Here is this week’s news of grants to historically Black colleges and universities or for programs of particular interest to African Americans in higher education.
The University of Michigan received a $230,000 grant from the General Motors Foundation that will fund several diversity related programs in the College of Engineering and the Ross School of Business. Among the initiatives that will be supported are the Center for Engineering Diversity and the Black Business Students Association.
Northwestern University received a three-year grant from the Andrew W. Mellon Foundation to digitize out-of-print titles published by Northwestern University Press. Among the books that will be digitized are titles from the press’ African studies titles.
Duke University in Durham, North Carolina, received two grants totaling $400,000 from the Ford Foundation to support the “The National Asset Scorecard and Communities of Color Project.” The program is under the direction of William A. Darity Jr., the Samuel DuBois Cook Professor of Public Policy, African and African American Studies, and Economics at Duke.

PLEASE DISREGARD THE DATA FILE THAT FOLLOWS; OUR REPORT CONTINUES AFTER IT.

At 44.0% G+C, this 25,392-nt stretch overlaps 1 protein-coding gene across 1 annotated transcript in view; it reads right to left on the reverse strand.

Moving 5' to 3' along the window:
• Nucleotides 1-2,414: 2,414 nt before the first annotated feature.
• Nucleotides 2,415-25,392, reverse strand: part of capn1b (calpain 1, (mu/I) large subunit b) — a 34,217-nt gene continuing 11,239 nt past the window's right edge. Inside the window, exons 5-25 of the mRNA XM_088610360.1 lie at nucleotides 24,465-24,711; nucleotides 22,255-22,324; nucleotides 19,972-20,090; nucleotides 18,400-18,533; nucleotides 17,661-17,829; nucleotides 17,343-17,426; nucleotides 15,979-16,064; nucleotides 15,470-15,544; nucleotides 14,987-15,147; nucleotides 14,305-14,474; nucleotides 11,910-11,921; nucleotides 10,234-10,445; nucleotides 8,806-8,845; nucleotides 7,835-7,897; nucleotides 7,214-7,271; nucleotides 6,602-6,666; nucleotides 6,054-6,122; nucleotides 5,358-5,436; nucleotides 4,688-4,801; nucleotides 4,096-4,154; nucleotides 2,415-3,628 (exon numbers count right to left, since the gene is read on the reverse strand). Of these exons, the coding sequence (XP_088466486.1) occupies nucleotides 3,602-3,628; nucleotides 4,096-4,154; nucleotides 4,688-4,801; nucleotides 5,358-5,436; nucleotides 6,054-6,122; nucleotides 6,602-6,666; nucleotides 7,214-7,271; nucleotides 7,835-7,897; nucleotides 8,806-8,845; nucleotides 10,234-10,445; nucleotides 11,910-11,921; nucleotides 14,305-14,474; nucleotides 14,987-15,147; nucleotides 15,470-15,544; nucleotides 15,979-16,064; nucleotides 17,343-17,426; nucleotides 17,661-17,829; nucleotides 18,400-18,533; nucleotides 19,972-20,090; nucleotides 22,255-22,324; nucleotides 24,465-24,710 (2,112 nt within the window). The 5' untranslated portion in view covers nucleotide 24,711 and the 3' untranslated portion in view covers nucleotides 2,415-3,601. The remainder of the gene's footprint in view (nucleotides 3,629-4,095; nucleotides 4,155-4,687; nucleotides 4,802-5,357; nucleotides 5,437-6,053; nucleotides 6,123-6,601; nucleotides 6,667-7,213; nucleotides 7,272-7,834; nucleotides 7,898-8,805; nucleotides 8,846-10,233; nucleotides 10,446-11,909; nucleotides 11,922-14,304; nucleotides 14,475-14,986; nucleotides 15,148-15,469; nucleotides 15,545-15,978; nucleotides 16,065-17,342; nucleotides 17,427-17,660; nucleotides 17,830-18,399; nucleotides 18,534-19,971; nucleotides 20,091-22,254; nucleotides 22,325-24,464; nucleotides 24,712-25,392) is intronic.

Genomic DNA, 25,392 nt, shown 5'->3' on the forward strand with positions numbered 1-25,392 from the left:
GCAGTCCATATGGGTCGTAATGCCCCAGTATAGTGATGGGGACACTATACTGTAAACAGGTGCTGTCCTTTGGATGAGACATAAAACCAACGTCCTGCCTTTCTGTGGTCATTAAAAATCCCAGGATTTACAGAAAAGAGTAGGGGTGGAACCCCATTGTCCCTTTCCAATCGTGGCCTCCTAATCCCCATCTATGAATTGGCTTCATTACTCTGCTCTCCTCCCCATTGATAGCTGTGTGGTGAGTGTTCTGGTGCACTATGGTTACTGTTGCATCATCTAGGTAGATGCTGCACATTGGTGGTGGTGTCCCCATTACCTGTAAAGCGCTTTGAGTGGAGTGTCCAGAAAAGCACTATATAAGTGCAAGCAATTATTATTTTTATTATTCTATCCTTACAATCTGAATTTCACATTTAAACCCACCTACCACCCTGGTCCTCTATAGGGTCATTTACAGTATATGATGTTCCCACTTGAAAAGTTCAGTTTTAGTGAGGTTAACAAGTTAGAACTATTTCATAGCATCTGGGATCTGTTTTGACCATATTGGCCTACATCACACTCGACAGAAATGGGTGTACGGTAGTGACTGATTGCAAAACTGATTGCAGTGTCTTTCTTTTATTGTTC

Historically Black Clark Atlanta University received a $494,000 grant from the Andrew W. Mellon Foundation to support the university’s Center for Undergraduate Research and Creativity. The center is led by Obie Clayton, the Asa Edmund Ware Chair in the department of sociology and criminal justice at Clark Atlanta University. Professor Clayton is a graduate of Millsaps College in Jackson, Mississippi. He holds a master’s degree and a Ph.D. in sociology from Emory University in Atlanta.